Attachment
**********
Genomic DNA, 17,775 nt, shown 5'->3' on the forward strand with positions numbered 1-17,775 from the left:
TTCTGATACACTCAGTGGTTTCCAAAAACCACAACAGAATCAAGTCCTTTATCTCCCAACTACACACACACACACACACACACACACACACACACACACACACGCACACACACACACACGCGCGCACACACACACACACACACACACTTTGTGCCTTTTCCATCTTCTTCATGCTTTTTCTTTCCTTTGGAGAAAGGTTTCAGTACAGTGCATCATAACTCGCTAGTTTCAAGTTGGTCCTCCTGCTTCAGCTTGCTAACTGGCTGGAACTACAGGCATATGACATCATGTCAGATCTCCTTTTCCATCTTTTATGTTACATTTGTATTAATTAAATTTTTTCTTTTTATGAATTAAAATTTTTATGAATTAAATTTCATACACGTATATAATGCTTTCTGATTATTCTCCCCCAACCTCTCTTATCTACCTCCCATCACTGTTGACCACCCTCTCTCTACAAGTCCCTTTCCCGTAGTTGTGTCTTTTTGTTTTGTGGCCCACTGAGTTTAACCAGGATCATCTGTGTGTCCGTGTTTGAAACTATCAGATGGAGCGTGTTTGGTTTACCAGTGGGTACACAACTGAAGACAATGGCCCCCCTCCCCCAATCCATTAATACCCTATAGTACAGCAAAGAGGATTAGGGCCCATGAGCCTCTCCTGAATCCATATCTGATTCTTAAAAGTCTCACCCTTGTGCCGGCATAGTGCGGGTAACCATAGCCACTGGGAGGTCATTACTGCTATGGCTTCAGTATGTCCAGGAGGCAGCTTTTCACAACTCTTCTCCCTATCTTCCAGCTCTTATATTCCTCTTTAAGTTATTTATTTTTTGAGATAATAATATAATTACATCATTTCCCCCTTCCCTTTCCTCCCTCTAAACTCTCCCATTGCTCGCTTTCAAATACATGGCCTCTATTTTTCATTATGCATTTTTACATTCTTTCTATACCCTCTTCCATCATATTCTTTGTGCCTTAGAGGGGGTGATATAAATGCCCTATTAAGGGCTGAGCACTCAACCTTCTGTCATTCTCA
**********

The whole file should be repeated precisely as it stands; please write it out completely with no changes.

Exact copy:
Genomic DNA, 17,775 nt, shown 5'->3' on the forward strand with positions numbered 1-17,775 from the left:
TTCTGATACACTCAGTGGTTTCCAAAAACCACAACAGAATCAAGTCCTTTATCTCCCAACTACACACACACACACACACACACACACACACACACACACACACGCACACACACACACACGCGCGCACACACACACACACACACACACTTTGTGCCTTTTCCATCTTCTTCATGCTTTTTCTTTCCTTTGGAGAAAGGTTTCAGTACAGTGCATCATAACTCGCTAGTTTCAAGTTGGTCCTCCTGCTTCAGCTTGCTAACTGGCTGGAACTACAGGCATATGACATCATGTCAGATCTCCTTTTCCATCTTTTATGTTACATTTGTATTAATTAAATTTTTTCTTTTTATGAATTAAAATTTTTATGAATTAAATTTCATACACGTATATAATGCTTTCTGATTATTCTCCCCCAACCTCTCTTATCTACCTCCCATCACTGTTGACCACCCTCTCTCTACAAGTCCCTTTCCCGTAGTTGTGTCTTTTTGTTTTGTGGCCCACTGAGTTTAACCAGGATCATCTGTGTGTCCGTGTTTGAAACTATCAGATGGAGCGTGTTTGGTTTACCAGTGGGTACACAACTGAAGACAATGGCCCCCCTCCCCCAATCCATTAATACCCTATAGTACAGCAAAGAGGATTAGGGCCCATGAGCCTCTCCTGAATCCATATCTGATTCTTAAAAGTCTCACCCTTGTGCCGGCATAGTGCGGGTAACCATAGCCACTGGGAGGTCATTACTGCTATGGCTTCAGTATGTCCAGGAGGCAGCTTTTCACAACTCTTCTCCCTATCTTCCAGCTCTTATATTCCTCTTTAAGTTATTTATTTTTTGAGATAATAATATAATTACATCATTTCCCCCTTCCCTTTCCTCCCTCTAAACTCTCCCATTGCTCGCTTTCAAATACATGGCCTCTATTTTTCATTATGCATTTTTACATTCTTTCTATACCCTCTTCCATCATATTCTTTGTGCCTTAGAGGGGGTGATATAAATGCCCTATTAAGGGCTGAGCACTCAACCTTCTGTCATTCTCA